Looking to unseat Gov. Chris Christie this year, Democratic state Sen. Barbara Buono has tried to portray the Republican governor as being steadfastly committed to an income tax cut that disproportionately benefits the wealthy.
But for the second time in less than five months, the truth has stood in Buono’s way.
Buono, the only Democrat to enter the gubernatorial race so far, repeated a claim about Christie’s tax cut plan during a video interview posted Jan. 13 on bluejersey.com, a left-leaning blog.
The governor’s plan "to kick-start our economy" is to propose an "income tax cut that disproportionately benefits the wealthy, and...he's still proposing it," said Buono (D-Middlesex)
Buono received a False for claiming in late August that Christie was demanding "an immediate tax cut that would disproportionately benefit the wealthiest."
By repeating a line we’ve already debunked, the senator’s latest claim is outrageously wrong.
Let’s review our findings:
Christie initially proposed in January 2012 to cut income tax rates by 10 percent across-the-board over three years. Under that proposal, higher-income taxpayers, who pay more in income taxes, would have benefited more than lower-income taxpayers.
But the governor has since backed off that plan and endorsed a proposal to cut income taxes only for New Jerseyans below a certain income level and based on their annual property tax bills.
The governor unveiled that proposal on July 2, when he conditionally vetoed a bill that would have raised the income tax rate on taxable income exceeding $1 million. Christie suggested turning that legislation into a tax cut plan based on a proposal made by Senate President Stephen Sweeney, a Democrat.
Under Christie’s latest proposal, homeowners with taxable income of $400,000 or less would receive an income tax credit based on their property tax bills. The credit would be phased in over four years and ultimately reach 10 percent of the first $10,000 in property taxes paid.
The proposal would not disproportionately benefit the wealthy, since homeowners earning more than $400,000 would be ineligible and the amount of the tax credit would be based on property tax bills, not income levels.
In a news release from the governor’s office on Jan. 13 -- the same day as Buono’s interview -- the Christie administration affirmed its support for that tax cut proposal.
According to the release, Christie "has proposed a bipartisan compromise" under which "New Jersey taxpayers will be able to claim an income tax credit of up to 10 percent of their property tax bill."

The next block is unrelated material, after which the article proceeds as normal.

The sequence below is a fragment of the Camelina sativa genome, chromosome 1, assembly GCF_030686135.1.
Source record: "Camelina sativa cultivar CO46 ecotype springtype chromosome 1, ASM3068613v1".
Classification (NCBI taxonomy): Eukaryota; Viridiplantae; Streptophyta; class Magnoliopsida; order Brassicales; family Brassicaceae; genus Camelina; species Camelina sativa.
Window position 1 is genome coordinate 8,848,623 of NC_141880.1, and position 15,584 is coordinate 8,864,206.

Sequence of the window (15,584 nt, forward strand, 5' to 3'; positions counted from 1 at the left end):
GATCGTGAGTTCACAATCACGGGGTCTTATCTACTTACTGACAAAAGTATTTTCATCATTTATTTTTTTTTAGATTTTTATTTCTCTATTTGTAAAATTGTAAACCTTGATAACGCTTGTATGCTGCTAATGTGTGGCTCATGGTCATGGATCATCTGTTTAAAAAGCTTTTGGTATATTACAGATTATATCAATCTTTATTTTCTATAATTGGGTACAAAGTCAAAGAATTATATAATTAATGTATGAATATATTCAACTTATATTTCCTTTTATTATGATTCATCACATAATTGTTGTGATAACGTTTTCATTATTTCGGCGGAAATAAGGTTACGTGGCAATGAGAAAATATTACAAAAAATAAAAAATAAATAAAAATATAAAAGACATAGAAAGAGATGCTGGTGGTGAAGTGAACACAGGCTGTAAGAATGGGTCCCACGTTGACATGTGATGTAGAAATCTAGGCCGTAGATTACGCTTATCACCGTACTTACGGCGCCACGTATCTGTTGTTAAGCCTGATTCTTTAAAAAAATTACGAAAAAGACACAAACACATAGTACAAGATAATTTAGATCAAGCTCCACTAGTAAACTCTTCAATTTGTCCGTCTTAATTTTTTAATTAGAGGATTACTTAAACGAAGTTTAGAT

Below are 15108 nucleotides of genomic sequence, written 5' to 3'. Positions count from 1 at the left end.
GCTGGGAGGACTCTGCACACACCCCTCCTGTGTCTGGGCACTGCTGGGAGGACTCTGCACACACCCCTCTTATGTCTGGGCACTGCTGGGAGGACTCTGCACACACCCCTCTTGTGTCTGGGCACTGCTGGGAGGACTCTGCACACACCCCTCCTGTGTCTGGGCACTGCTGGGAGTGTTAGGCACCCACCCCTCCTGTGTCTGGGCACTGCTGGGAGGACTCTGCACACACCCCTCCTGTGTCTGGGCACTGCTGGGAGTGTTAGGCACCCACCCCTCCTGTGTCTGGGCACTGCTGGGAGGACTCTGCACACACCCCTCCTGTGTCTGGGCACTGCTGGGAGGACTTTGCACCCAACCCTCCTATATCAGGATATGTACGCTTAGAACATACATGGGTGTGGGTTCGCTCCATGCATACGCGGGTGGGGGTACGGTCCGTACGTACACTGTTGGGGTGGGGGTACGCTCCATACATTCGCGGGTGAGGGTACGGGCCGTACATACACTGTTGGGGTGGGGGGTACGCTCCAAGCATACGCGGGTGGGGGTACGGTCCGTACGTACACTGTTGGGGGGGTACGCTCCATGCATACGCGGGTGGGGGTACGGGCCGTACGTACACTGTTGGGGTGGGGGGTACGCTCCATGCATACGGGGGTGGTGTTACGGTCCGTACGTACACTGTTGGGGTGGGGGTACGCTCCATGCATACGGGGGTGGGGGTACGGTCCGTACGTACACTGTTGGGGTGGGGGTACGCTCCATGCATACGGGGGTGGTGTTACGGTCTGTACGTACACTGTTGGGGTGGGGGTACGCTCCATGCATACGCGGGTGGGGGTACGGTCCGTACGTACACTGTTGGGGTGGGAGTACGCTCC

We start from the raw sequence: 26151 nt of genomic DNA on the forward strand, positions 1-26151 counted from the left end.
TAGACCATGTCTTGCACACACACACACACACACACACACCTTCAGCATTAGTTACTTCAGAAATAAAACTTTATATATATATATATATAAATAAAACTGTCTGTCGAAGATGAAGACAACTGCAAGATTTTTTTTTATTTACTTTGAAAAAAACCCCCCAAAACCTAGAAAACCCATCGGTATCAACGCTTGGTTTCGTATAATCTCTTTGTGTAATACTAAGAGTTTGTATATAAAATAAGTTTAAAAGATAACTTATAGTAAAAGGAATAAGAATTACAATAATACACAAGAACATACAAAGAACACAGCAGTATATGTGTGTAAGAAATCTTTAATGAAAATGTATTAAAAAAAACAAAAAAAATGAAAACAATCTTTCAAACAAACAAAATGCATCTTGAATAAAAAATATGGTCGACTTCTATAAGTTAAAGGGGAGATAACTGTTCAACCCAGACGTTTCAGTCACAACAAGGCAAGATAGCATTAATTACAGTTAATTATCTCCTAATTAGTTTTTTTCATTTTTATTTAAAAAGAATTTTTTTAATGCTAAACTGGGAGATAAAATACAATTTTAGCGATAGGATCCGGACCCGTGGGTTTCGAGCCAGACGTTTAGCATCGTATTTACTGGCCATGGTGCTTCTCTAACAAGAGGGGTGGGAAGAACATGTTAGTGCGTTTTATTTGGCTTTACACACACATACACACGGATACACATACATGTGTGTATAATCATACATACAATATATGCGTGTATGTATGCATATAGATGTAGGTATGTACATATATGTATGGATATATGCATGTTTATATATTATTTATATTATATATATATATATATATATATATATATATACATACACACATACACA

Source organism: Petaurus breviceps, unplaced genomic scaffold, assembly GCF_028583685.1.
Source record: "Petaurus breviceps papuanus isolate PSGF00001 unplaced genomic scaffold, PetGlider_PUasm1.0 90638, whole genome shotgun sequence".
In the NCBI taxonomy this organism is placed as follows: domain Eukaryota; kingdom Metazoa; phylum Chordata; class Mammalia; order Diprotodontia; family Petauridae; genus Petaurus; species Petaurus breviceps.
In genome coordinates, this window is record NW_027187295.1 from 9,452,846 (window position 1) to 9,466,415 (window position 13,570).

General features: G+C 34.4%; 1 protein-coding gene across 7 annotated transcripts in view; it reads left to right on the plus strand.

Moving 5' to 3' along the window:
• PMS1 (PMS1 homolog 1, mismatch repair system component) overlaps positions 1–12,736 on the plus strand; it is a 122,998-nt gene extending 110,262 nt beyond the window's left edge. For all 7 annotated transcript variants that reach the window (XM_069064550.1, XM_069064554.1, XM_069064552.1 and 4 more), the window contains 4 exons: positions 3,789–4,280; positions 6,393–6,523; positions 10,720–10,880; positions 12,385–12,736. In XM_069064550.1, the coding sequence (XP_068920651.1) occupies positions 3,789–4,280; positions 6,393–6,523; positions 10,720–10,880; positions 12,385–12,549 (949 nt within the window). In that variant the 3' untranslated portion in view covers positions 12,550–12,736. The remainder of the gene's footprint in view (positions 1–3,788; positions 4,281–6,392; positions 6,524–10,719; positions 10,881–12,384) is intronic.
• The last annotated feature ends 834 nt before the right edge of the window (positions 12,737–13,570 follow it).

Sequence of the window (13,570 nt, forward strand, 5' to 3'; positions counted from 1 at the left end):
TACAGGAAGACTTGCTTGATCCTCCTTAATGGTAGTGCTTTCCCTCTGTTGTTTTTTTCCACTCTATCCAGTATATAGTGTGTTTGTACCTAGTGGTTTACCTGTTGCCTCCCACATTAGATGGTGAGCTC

To support Buono’s latest claim, her chief of staff, Christina Zuk, pointed to lines in two news articles, including this sentence from a Jan. 13 Star-Ledger story: "Christie also renewed his commitment for a 10 percent income-tax cut that he could not get last year."
But immediately following that sentence is this quote from Christie: "All those things are good, and the tax cut proposed (last year) by Senator Sweeney is good."
The second news article, published Jan. 13 on NorthJersey.com, only states that Christie "is still pushing for an income tax cut." The governor’s latest proposal is an income tax cut, but not in the way suggested by Buono.
In response to our findings, Zuk said in an e-mail: "There are numerous news reports from the past few weeks that indicate that Governor Christie has not abandoned his misguided plan for an across-the-board income tax cut, one that independent experts say would disproportionately benefit the wealthiest in our state."
In a recent interview, Buono claimed that Christie’s plan "to kick-start our economy" is to propose an "income tax cut that disproportionately benefits the wealthy, and...he's still proposing it."
But the governor has backed off such a plan and endorsed a proposal similar to one put forth by the Senate Democrats. Under that proposal, an income tax credit would be limited to taxpayers below a certain income level and based on their property tax bills.
Buono received a False for making a similar claim in August, but we obviously need to add a little sizzle to get our point across. Pants on Fire!
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